Stacked branching question

David Ingamells david.ingamells at
Mon Jul 21 17:20:10 BST 2008

 My point is exactly that there should be enough information in a shallow branch to be able to do a diff and thus derive a delta.

That is what I meant by a _little_ bit of depth. The little bit of depth being one revision deep. (In other word not zero revisions deep).
 It is exactly from the use-case you mentioned that I am coming from. If you think about what I said should be possible (e.g diff on local changes)

it is implicit that there should be something local to diff on (and thus provide a basis for the deltas you say are essential)



-----Original message-----
From: Colin D Bennett <colin at>
Sent: Mon 07/21/08 17:57:15
To: David Ingamells <david.ingamells at>; 
CC: Nicholas Allen <allen at>; Martin Pool <mbp at>; Bazaar <bazaar at>; 
Subject: Re: Stacked branching question

On Mon, 21 Jul 2008 16:24:03 +0200
David Ingamells <david.ingamells at> wrote:

> I concur with Nicholas. It is my hope that one should be able to do 
> everything that moves forward from the branched revno without any
> need for the repositories further down the stack. Thus "commit",
> "diff" (on local changes) and "status" should all work without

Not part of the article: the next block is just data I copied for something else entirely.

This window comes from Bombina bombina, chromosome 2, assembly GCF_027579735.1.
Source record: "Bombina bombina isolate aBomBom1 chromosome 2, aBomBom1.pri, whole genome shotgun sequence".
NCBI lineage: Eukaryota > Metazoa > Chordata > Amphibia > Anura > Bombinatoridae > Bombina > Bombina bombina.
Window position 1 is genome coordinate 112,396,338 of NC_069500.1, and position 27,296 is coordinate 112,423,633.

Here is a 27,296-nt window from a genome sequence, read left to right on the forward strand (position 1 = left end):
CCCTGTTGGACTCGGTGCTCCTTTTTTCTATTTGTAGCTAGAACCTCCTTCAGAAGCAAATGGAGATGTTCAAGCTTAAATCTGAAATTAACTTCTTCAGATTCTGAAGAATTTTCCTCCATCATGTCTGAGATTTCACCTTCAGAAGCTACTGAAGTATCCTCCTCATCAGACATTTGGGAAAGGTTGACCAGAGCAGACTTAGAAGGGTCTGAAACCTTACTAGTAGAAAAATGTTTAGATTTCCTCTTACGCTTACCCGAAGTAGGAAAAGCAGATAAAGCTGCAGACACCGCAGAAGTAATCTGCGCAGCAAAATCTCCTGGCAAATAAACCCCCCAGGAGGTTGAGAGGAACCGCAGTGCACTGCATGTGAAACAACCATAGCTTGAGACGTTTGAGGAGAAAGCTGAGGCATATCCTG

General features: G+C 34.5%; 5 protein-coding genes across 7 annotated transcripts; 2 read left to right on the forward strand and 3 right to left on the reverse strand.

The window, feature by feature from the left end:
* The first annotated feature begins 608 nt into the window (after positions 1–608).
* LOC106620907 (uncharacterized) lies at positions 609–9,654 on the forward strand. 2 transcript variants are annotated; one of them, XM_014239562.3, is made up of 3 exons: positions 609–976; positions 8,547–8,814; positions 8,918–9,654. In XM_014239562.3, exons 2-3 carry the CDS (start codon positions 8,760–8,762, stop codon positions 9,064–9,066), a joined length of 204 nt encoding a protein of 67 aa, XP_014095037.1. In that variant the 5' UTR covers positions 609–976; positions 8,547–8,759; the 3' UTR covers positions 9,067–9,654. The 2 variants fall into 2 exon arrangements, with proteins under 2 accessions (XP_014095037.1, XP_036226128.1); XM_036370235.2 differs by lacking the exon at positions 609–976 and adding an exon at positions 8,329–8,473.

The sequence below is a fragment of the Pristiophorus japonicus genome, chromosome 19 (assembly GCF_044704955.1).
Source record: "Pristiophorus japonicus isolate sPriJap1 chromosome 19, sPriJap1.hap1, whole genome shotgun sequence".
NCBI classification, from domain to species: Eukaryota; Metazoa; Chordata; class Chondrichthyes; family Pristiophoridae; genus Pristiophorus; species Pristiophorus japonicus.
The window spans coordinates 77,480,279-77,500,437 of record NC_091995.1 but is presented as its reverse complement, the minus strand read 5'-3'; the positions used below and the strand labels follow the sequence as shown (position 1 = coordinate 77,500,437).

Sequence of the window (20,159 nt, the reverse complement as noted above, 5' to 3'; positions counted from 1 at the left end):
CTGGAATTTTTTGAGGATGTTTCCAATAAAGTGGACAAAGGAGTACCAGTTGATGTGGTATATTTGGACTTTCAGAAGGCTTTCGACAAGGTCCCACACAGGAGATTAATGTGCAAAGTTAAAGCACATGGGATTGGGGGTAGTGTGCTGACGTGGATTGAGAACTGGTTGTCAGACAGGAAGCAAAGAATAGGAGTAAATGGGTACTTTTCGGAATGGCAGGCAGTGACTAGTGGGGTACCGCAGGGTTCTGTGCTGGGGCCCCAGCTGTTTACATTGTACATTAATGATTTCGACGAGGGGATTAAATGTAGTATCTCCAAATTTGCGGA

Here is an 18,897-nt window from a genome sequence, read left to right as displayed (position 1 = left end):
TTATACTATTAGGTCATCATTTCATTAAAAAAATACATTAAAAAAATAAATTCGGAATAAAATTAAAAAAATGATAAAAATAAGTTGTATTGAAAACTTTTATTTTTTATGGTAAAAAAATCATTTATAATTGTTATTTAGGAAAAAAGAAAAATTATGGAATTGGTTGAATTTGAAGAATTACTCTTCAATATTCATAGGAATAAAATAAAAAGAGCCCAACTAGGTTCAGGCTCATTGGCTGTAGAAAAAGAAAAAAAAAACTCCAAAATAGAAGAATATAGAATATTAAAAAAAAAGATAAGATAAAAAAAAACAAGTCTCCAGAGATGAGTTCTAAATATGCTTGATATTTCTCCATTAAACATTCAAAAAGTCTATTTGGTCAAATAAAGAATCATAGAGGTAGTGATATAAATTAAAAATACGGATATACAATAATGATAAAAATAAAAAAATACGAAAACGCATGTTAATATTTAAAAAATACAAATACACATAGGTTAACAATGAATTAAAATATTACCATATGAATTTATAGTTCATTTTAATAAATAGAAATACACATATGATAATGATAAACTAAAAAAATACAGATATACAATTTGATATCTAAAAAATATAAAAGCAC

> needing to look outside the local branch. 

However, when stacked branches are used as a more flexible substitute
for shared repositories (think: a multi user hosting service or a team's
multi user VCS server), it is desirable to have commits be able to be
stored as deltas from past revision data, especially when dealing with
large files.

So I think that if at some point an offline commit to a stacked branch
is permitted, it should be an optional feature since it would eliminate
the possibility of storing the new revision as a delta based on
revision data from the stacked-on branch.

> Obviously "missing", "diff"
> with old revno's, "log" etc will be crippled without access to the
> repos below the top of the stack.
> After all, this enhancement did start off life with the name 'shallow 
> branches' and the term 'shallow' does imply a _little_ bit of
> depth ;-)

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